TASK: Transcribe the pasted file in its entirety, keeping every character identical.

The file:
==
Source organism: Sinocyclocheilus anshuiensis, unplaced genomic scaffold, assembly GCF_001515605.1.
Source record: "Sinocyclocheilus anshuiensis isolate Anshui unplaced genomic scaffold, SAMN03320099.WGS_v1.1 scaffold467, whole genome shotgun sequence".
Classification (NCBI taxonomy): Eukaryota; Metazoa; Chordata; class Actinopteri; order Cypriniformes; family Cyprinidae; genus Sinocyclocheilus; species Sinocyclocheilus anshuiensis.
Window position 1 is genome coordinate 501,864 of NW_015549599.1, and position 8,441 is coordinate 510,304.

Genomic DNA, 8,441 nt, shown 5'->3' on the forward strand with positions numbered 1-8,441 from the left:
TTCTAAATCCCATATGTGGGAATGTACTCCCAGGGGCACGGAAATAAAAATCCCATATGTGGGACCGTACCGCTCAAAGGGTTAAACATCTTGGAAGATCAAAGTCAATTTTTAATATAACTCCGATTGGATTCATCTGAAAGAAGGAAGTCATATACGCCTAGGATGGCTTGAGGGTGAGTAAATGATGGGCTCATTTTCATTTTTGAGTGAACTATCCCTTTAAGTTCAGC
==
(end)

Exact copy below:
Source organism: Sinocyclocheilus anshuiensis, unplaced genomic scaffold, assembly GCF_001515605.1.
Source record: "Sinocyclocheilus anshuiensis isolate Anshui unplaced genomic scaffold, SAMN03320099.WGS_v1.1 scaffold467, whole genome shotgun sequence".
Classification (NCBI taxonomy): Eukaryota; Metazoa; Chordata; class Actinopteri; order Cypriniformes; family Cyprinidae; genus Sinocyclocheilus; species Sinocyclocheilus anshuiensis.
Window position 1 is genome coordinate 501,864 of NW_015549599.1, and position 8,441 is coordinate 510,304.

Genomic DNA, 8,441 nt, shown 5'->3' on the forward strand with positions numbered 1-8,441 from the left:
TTCTAAATCCCATATGTGGGAATGTACTCCCAGGGGCACGGAAATAAAAATCCCATATGTGGGACCGTACCGCTCAAAGGGTTAAACATCTTGGAAGATCAAAGTCAATTTTTAATATAACTCCGATTGGATTCATCTGAAAGAAGGAAGTCATATACGCCTAGGATGGCTTGAGGGTGAGTAAATGATGGGCTCATTTTCATTTTTGAGTGAACTATCCCTTTAAGTTCAGC